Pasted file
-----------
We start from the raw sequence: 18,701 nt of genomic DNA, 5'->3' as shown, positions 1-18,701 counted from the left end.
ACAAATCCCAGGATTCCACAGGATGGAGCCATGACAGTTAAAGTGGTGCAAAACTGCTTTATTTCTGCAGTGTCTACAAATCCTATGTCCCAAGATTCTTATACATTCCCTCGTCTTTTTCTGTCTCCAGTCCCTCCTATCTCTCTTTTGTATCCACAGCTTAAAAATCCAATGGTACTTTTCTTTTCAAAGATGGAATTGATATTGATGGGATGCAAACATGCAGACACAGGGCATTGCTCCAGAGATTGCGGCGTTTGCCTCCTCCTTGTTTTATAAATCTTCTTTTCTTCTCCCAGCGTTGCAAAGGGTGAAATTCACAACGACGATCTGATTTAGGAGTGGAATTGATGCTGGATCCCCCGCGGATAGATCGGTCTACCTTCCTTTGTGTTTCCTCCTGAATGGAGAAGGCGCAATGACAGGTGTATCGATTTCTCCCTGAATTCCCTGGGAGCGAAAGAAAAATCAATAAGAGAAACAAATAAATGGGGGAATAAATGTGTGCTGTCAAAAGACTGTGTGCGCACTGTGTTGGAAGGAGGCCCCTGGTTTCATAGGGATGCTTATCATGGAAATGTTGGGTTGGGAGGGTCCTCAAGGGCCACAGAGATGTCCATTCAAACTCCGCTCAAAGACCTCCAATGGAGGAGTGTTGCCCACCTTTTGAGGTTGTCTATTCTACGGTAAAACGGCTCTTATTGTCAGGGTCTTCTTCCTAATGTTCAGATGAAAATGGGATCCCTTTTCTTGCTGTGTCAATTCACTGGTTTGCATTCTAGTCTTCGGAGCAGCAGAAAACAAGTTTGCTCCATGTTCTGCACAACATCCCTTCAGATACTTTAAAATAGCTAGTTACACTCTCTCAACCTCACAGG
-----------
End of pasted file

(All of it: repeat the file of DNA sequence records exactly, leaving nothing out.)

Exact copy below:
We start from the raw sequence: 18,701 nt of genomic DNA, 5'->3' as shown, positions 1-18,701 counted from the left end.
ACAAATCCCAGGATTCCACAGGATGGAGCCATGACAGTTAAAGTGGTGCAAAACTGCTTTATTTCTGCAGTGTCTACAAATCCTATGTCCCAAGATTCTTATACATTCCCTCGTCTTTTTCTGTCTCCAGTCCCTCCTATCTCTCTTTTGTATCCACAGCTTAAAAATCCAATGGTACTTTTCTTTTCAAAGATGGAATTGATATTGATGGGATGCAAACATGCAGACACAGGGCATTGCTCCAGAGATTGCGGCGTTTGCCTCCTCCTTGTTTTATAAATCTTCTTTTCTTCTCCCAGCGTTGCAAAGGGTGAAATTCACAACGACGATCTGATTTAGGAGTGGAATTGATGCTGGATCCCCCGCGGATAGATCGGTCTACCTTCCTTTGTGTTTCCTCCTGAATGGAGAAGGCGCAATGACAGGTGTATCGATTTCTCCCTGAATTCCCTGGGAGCGAAAGAAAAATCAATAAGAGAAACAAATAAATGGGGGAATAAATGTGTGCTGTCAAAAGACTGTGTGCGCACTGTGTTGGAAGGAGGCCCCTGGTTTCATAGGGATGCTTATCATGGAAATGTTGGGTTGGGAGGGTCCTCAAGGGCCACAGAGATGTCCATTCAAACTCCGCTCAAAGACCTCCAATGGAGGAGTGTTGCCCACCTTTTGAGGTTGTCTATTCTACGGTAAAACGGCTCTTATTGTCAGGGTCTTCTTCCTAATGTTCAGATGAAAATGGGATCCCTTTTCTTGCTGTGTCAATTCACTGGTTTGCATTCTAGTCTTCGGAGCAGCAGAAAACAAGTTTGCTCCATGTTCTGCACAACATCCCTTCAGATACTTTAAAATAGCTAGTTACACTCTCTCAACCTCACAGG